This blog post is one in a series of 10 based on a presentation I developed, “Top 10 problems new (and not so new) Project users have, and what you can do to ease the pain.” I first gave this talk at a Puget Sound PMI chapter meeting. I later gave an updated version of the talk to my local chapter of the MPUG Project User Group. As you might expect, at the PMI meeting the discussion tended more towards the broader project management issues, while at the MPUG meeting more towards specific features in Project. In fact at the MPUG meeting I had my computer projecting and we played around with Project features that related to some of the issues I brought up.
Top Ten List
In the process of writing the Project Step by Step books (starting with the 2000 edition and continuing through the current edition) with my co-author Tim Johnson, I observed first-hand some of the problems Project users encounter. Some of these problems are straight-forward gotchas in the software, but many common problems were really about how people define, understand and practice project management. In this and the other posts in this series, I’ll guide you through each of the top ten problems new or inexperienced project managers encounter, and what you can do to help identify and address these problems.
Problem #3: Put far too much detail in a schedule
Using Project effectively is sometimes an exercise in restraint. Just because you can plan out work to a fantastic level of detail does not mean you should. Knowing when enough detail is just right is a fine art of project management.
The Devil is (in) the Details
This is a problem many of us have experienced first-hand, and some of us have likely caused (I for one am guilty as charged). It's a familiar scenario: you're responsible for building the project plan for a complex project that involves many different activities and resources. You run a rigorous top-down planning process to define broad phases of the project, and work with the team members in bottom-up fashion to flesh out the task list. And what a task list it is! Hundreds of tasks grouped into dozens of summary tasks. Many task durations are measured in hours. Task relationships are many and complex. Intermediate milestones have been flagged with deadline dates. Resources are assigned and leveled. And so on.
Plan the Work, Work the Plan
This is all goodness, right? Well, maybe. In my experience, very complex plans require a great deal of effort to keep up-to-date and accurate once work starts. That's true whether the project goes more or less as planned, or if for whatever reason (and there are many) the project veers off course into unexpected territory.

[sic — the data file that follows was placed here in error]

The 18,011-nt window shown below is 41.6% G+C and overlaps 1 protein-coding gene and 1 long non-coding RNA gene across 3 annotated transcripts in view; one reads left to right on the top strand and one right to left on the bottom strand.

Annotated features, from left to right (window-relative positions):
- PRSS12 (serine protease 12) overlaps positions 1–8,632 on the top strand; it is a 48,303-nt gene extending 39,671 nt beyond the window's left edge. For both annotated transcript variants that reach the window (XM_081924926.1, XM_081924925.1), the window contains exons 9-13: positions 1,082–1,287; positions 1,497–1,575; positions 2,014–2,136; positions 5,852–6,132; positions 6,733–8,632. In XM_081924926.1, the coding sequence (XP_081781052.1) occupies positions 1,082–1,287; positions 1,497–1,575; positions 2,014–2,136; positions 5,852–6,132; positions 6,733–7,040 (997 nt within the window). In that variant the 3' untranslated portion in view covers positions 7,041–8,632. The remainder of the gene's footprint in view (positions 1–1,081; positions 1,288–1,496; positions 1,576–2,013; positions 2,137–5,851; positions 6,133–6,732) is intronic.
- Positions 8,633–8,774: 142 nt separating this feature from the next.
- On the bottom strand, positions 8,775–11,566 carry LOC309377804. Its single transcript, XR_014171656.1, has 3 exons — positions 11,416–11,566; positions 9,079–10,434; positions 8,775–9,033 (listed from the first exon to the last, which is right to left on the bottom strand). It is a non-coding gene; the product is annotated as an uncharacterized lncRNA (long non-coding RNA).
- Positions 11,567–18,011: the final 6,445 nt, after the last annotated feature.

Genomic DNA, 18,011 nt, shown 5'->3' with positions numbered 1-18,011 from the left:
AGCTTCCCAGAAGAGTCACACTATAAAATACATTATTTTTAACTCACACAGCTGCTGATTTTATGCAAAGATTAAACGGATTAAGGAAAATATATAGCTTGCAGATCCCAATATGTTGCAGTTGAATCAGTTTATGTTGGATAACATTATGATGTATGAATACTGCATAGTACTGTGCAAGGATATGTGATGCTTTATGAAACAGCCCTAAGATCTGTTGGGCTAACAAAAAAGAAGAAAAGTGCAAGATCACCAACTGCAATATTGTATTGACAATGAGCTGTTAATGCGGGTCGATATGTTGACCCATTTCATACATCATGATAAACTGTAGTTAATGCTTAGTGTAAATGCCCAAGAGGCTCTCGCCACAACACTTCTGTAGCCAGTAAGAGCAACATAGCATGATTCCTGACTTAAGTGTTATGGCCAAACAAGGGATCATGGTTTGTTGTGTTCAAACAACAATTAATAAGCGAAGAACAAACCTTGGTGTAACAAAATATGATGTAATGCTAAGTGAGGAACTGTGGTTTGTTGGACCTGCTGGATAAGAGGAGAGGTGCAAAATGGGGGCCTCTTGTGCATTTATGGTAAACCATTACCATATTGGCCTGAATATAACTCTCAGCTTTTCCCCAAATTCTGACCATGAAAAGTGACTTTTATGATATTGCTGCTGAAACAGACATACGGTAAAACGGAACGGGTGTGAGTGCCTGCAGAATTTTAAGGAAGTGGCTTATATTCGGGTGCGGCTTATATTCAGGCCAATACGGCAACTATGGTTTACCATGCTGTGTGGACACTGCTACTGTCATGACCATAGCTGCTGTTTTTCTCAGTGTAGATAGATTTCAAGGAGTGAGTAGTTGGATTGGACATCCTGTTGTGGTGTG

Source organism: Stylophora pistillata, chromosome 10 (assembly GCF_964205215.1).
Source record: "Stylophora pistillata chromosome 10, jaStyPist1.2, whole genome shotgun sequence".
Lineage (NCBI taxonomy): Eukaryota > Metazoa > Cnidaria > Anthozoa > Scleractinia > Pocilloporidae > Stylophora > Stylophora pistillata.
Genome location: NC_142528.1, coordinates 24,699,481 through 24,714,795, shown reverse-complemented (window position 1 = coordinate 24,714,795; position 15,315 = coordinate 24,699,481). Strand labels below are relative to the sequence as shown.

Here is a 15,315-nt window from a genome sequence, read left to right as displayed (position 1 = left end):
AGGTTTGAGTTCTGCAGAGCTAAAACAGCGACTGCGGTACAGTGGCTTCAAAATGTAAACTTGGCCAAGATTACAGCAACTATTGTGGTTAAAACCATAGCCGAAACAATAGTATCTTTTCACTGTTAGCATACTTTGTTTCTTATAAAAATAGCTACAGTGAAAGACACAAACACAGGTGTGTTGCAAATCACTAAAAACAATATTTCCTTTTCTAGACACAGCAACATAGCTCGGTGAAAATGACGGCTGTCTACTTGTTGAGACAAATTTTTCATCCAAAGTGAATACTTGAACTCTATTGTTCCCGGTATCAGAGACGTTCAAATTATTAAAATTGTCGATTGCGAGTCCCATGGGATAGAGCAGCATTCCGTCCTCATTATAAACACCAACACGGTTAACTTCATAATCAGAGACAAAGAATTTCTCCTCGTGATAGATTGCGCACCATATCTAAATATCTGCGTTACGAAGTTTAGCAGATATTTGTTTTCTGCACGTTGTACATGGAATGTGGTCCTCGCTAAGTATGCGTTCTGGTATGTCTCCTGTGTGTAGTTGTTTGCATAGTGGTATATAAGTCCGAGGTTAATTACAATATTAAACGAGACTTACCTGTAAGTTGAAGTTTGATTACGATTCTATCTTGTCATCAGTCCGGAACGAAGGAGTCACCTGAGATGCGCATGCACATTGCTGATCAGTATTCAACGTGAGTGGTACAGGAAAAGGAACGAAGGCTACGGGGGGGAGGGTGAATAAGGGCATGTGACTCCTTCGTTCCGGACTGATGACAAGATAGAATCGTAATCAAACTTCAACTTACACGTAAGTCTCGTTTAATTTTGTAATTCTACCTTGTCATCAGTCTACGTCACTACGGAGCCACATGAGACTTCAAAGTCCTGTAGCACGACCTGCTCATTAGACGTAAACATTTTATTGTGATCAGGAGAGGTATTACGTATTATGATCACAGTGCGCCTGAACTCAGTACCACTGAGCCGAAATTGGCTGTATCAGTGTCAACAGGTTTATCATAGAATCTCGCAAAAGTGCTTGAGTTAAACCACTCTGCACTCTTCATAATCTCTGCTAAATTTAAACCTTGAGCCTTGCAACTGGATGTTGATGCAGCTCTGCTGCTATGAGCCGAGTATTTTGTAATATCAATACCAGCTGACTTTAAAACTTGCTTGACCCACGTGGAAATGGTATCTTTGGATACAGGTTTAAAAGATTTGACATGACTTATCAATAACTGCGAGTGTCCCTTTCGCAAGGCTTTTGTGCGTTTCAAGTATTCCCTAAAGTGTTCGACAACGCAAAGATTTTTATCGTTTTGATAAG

Consider the day in the life of the project manager after the project does has veered off course. Tracking progress and updating a project plan in the best case takes effort. When the team's in what I like to call fire drill mode--when promises that have been made to important people and partners are now in jeopardy, when reputations and even careers are at stake--keeping that detailed project plan accurate may fall by the wayside.
But wait! Isn't the whole point to use the project plan as our guiding light? You know: Plan the work, work the plan. Isn't it exactly when a project gets off track that we should invest even more time and effort into updating the plan? Maybe so, but that's just not human nature.
Who Plans This Stuff?
Part of the reason this is so is that complex project plans, are, well, complex. A Gantt chart with hundreds of tasks, relationships, and assignments is an awesome thing. It makes for an impressive poster to print on large format and hang on the wall. But have you noticed what happens to many such Gantt chart posters that are hung on walls? Scribbles start appearing; move this here, cut the duration of that, add this whole new phase of work we just discovered. In short, it becomes a maintenance nightmare. If the project manager is able to keep the details flowing into Project, what started as a complex plan just grows in complexity. The team that initially found some comfort in the weight of schedule details now finds it frustrating at best. Sooner or later some calm but disgruntled voice (never the project manager) on the team proclaims something along the lines of: